Nutritional genomics is an emerging science that is advancing at a rapid rate. This new field has the potential to revolutionize how healthcare practitioners deliver nutritional advice by incorporating genetics into personalized recommendations.
Already some evidence has suggested that genetic variation may result in;
- A difference in how we metabolise fats and carbohydrates
- A differene in our susceptibility to develop Obesity and Type II Diabetes
- A difference in our response to saturated and polyunsaturated fats
- A difference in how we respond to exercise
- A difference in the level of inflammation we experience
As consumer interest in functional foods, well-being and disease prevention increases, so will the demand for healthcare professionals with an interest and expertise in these areas.
Exciting and amazing as it may be, the success of the science depends on the healthcare professionals translating the science and developing practial recommendations for the lay person. A recent study published in the journal of Genes & Nutrition has found that knowledge,involvement and confidence of nutritional genomics is low amongst dietitians in the US,UK and Australia. Dietitians who were eager to embrace clinical opportunities and educational activities on genetics were found to be more confident. However dietitians who were in practice for longer or who did not value the importance of genetics in their practice were less likely to be involved and had lower knowledge (and possibly evaded the topic altogether).
Although there seems to be increased awareness amongst practitioners, involvement in the field lags behind. Nutritional genomics is such a massive field which covers chronic diseases from heart disease to obesity and type 2 Diabetes. The evidence seems to be mounting rapidy and this new knowledge will no doubt take years to filter through to clinical practice. Dietitians are continuously reinventing theselves by aquiring new knowledge, redesigning services and developing new skills. With the presence of digital technology we can more than ever stay on top of new research by signing up to alerts,blogs or journals.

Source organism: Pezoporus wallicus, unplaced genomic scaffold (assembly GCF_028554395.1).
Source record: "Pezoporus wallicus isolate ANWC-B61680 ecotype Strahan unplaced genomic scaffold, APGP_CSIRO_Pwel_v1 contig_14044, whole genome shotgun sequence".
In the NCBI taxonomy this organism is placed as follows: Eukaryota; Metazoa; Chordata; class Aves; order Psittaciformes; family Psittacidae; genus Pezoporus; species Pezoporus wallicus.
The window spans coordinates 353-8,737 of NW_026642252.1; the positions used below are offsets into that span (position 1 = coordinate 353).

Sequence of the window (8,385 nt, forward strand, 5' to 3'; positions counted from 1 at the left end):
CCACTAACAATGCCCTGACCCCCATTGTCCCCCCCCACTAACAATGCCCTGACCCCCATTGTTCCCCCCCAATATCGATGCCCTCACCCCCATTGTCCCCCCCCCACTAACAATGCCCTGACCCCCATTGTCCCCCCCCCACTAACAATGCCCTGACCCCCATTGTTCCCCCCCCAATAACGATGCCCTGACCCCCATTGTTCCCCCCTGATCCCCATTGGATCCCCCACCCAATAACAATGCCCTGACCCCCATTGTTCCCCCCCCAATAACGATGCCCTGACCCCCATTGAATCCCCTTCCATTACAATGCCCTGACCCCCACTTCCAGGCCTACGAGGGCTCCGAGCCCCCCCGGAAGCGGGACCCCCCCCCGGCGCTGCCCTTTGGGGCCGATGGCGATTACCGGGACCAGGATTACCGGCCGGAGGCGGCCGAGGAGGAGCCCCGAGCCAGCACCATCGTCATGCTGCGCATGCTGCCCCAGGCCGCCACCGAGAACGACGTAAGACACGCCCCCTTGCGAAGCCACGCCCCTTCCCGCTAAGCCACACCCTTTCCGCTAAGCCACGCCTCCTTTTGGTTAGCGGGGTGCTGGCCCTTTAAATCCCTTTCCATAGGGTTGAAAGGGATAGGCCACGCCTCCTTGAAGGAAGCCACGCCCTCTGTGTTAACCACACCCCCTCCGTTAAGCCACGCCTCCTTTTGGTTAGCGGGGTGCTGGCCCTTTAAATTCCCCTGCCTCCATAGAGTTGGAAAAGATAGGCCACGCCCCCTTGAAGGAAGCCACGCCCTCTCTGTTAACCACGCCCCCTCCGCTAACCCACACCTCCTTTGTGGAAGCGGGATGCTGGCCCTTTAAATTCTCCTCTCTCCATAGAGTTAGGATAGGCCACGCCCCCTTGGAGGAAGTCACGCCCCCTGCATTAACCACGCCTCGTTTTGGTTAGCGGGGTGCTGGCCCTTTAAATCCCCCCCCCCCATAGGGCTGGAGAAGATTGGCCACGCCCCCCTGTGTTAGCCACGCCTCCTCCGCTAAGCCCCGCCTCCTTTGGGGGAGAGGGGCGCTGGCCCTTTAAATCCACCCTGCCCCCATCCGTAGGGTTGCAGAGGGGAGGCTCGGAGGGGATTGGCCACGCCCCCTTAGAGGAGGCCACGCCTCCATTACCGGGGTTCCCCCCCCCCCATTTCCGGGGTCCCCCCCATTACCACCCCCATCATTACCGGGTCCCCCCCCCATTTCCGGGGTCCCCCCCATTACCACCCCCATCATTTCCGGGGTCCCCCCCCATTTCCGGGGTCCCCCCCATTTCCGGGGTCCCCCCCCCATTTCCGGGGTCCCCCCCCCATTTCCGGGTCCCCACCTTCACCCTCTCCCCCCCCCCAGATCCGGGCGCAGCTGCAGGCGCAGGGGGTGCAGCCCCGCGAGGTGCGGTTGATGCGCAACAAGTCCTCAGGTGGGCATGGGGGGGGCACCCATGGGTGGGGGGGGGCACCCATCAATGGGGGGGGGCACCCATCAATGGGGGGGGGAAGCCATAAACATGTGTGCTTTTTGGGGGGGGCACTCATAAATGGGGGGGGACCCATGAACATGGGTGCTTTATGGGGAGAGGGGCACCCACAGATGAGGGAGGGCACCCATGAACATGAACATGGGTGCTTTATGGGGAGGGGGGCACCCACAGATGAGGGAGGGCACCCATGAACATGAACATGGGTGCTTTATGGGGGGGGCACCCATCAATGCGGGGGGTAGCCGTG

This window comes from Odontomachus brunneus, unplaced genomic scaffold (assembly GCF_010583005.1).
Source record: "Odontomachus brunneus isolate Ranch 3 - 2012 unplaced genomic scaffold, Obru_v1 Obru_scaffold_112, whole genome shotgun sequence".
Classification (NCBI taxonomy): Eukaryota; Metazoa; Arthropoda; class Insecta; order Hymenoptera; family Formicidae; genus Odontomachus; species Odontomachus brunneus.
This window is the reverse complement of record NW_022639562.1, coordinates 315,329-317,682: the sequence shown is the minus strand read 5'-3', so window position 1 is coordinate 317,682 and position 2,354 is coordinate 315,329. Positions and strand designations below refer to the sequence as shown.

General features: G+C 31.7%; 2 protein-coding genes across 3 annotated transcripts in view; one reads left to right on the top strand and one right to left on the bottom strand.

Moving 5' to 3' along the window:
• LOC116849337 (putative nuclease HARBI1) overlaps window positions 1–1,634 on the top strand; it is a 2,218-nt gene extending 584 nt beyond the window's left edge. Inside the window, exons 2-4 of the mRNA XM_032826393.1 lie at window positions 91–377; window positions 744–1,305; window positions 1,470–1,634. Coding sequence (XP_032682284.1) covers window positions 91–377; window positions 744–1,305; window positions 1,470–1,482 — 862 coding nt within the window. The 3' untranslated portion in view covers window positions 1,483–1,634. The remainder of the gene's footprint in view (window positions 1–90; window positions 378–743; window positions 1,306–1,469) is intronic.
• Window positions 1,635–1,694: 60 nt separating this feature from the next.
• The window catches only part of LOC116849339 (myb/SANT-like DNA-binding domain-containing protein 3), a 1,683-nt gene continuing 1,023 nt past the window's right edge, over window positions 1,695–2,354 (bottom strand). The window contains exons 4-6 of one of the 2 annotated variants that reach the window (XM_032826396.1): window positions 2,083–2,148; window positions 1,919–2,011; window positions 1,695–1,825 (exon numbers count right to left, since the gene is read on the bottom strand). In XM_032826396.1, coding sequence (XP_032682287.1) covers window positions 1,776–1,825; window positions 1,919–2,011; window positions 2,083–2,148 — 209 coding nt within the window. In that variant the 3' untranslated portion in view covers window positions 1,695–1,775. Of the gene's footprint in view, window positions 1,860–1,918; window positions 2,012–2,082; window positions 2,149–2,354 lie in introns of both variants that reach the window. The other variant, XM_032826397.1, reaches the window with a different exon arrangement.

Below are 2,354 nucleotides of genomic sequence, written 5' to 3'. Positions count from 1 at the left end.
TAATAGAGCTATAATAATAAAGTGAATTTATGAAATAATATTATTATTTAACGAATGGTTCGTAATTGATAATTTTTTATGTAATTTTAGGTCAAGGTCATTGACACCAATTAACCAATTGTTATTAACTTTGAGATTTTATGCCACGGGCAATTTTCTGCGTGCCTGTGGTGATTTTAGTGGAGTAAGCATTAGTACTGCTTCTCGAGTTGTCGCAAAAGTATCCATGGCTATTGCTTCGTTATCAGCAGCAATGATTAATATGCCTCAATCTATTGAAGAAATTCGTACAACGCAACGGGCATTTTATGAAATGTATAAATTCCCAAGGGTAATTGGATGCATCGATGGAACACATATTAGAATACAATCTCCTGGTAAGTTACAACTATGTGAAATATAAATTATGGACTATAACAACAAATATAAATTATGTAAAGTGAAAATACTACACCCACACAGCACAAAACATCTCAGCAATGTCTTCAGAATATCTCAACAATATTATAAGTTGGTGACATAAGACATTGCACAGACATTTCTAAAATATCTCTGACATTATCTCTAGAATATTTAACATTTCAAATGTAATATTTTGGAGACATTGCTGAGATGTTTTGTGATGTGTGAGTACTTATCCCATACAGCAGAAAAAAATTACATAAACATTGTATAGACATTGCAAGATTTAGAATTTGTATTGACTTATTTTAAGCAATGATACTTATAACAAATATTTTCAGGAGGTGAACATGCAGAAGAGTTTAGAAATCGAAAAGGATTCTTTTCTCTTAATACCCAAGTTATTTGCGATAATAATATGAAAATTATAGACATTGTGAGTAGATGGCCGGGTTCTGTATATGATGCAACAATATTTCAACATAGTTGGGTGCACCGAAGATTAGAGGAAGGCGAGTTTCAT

So for the new and old practitioners, with nutritional genomics on your doorstep and the pastures of opportunities for future careers open and green, how will you respond? embrace or evade? do let me know what you decide, because I for one am already in.
Mariëtte Abrahams MBA RD is a freelance dietitian, consultant nutritionist and nutrition business consultant. She is the director of Pomegranate Nutrition Consulting Ltd which specialises in providing technical expertise on nutritional genomics to the Biotechnology, Food and Medical Nutrition industry. She is a media spokesperson for the BDA and has written a book “Practical Nutrigenomics – a guide to setting up your personalised nutrition service”
Reference: The application of genetics and nutritional genomics in practice: an international survey of knowledge,involvement and confidence among dietitians in the US,Australia and the UK. Genes Nutr (2013) DOI.10.10007/s12263-013-0351-9